The social media meme displays the number “13” who is saying to all the other numbers, “I’m the worst number ever!”
Six-six-six replied, “I’ve got you beat.” Twenty-twenty chimes in, “Contest over.”
One cannot live in times like these without paying the toll.
We internalize our environment, affecting how we feel and even infecting our beliefs; the result is that we view our lives differently than if circumstances were otherwise. As evidence, utilizing an example from the late Zig Zigler, picture your typical morning. Imagine your attitude. Rate it on a one-to-ten scale; most of us land somewhere between six and eight most times. Now, imagine that same “typical” morning, with one aberration: you awake to voice mail from a loved one, “It’s been too long. I’m thinking about you. I can’t wait until we get together. I love you and hope your day is filled with joy.”
It is without a doubt that in scenario two, we’d face the day energized, enthusiastic, and determined. Problems that would have normally knocked us off-trail become insufficient bumps in the asphalt.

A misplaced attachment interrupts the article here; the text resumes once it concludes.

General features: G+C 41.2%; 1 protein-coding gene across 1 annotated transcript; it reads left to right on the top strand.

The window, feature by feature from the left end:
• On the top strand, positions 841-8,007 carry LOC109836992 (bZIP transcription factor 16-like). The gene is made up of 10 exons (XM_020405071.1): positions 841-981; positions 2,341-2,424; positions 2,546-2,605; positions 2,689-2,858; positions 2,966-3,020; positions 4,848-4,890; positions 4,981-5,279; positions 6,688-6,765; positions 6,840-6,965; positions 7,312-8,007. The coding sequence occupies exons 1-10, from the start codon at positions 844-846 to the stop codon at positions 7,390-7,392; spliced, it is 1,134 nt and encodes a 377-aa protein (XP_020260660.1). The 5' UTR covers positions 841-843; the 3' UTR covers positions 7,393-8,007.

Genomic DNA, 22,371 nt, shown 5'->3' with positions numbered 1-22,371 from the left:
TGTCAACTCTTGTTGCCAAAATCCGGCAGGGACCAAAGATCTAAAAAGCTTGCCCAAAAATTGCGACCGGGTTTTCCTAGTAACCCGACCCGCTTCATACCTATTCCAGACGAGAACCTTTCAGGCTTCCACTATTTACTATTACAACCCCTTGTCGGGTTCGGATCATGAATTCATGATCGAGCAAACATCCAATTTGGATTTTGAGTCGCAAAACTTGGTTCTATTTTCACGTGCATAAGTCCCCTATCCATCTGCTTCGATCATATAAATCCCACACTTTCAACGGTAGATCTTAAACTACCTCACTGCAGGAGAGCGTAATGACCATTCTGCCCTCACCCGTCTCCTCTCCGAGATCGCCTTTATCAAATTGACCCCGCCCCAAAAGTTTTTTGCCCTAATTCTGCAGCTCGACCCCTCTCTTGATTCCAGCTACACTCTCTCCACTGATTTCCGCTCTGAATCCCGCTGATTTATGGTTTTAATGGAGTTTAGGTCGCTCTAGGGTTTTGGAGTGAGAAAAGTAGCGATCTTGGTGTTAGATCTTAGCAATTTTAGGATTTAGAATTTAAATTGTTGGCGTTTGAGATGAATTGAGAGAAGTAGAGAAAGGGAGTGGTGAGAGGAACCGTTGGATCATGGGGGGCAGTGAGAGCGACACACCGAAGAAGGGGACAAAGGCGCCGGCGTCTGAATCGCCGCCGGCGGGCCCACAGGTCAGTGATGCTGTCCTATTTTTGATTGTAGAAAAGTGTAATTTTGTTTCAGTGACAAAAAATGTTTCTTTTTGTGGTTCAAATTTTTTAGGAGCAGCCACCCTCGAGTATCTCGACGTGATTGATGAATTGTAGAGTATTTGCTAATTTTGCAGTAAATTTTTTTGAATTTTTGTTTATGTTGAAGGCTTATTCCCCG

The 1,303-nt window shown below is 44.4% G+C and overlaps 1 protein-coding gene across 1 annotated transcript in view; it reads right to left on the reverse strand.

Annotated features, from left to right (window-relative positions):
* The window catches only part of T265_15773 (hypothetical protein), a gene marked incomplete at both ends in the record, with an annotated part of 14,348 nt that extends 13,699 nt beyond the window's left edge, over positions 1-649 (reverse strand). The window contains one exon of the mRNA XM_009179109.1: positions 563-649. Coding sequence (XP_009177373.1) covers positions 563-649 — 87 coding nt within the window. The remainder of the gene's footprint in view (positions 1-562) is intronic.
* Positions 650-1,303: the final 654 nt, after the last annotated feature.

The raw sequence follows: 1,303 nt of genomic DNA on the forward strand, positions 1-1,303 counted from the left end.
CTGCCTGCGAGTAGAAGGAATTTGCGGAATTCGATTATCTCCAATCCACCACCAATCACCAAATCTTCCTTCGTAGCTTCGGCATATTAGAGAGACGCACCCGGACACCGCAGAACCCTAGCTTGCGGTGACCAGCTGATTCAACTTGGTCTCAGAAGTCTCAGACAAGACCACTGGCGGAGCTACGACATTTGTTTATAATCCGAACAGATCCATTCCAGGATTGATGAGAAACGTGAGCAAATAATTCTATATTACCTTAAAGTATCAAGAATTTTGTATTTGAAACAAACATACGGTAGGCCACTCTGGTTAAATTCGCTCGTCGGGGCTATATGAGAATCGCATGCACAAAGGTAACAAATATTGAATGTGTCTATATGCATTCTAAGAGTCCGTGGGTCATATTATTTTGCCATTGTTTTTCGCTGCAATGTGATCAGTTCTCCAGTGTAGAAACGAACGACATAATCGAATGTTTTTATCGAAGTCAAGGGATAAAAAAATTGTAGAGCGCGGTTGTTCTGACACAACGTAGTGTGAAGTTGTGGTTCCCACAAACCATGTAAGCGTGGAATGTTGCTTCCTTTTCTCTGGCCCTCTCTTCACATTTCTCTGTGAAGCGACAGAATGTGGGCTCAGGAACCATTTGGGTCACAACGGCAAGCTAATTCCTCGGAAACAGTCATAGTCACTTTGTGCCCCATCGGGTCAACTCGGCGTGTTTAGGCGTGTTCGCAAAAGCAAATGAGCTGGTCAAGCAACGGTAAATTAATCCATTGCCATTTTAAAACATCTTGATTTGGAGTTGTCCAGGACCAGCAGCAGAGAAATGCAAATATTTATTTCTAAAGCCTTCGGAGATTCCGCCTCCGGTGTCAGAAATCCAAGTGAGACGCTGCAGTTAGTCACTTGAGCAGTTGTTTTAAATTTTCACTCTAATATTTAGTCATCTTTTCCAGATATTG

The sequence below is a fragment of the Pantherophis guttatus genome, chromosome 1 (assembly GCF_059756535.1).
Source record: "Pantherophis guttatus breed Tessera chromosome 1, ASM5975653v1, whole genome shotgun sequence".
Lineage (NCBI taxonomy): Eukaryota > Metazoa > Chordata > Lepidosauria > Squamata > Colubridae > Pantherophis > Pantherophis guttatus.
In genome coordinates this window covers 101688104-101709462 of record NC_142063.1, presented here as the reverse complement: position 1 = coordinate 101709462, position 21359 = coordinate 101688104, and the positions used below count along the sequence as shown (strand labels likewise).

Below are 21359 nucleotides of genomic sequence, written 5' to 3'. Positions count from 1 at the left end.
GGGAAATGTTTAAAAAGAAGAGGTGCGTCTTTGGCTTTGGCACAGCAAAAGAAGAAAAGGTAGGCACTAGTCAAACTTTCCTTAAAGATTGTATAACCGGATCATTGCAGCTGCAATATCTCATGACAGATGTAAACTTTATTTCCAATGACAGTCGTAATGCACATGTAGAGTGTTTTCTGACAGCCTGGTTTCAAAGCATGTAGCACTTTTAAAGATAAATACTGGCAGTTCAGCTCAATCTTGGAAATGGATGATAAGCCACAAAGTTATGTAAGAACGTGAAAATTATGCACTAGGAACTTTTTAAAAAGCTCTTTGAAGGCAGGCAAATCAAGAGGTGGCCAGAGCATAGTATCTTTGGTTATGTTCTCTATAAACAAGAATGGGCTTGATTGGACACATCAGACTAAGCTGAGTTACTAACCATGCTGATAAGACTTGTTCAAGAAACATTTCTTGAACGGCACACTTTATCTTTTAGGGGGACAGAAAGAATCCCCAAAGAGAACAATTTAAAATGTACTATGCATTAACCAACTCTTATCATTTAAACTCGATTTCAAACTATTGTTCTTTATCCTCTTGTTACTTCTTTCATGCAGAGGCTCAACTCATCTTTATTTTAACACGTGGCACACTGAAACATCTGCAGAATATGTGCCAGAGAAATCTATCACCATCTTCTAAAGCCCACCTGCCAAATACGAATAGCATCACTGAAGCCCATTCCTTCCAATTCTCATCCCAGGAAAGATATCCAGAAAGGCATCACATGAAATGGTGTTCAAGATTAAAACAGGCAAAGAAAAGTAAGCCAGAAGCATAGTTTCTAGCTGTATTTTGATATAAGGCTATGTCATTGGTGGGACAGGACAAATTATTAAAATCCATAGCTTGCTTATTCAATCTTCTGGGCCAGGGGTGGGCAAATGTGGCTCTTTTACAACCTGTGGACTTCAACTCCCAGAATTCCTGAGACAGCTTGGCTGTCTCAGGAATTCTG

Nothing changed — except our attitude. Because it improved, we took on more; facing more upbeat the day ahead, and closing our eyes at night more fulfilled.
Attitude — the complex interaction between feelings and beliefs that affect how we view the world, and therefore how we react to it — matters.
Yet, a question remains: “Is our attitude determined by us or by outside circumstances?”
The honest answer is it’s some of both, but with enough understanding of what determines this mindset, we can wrestle back the reins and become masters of attitude, therefore leading happier, more fulfilling lives — even amid the madness churning around us like a hurricane in the Gulf of Mexico.
Attitude has nothing to do with logic; it’s more primal; it’s “right-brain” driven.
Therefore, telling yourself (or anyone else) to “get over it” is like trying to teach a pig to sing; it wastes your time and annoys the pig.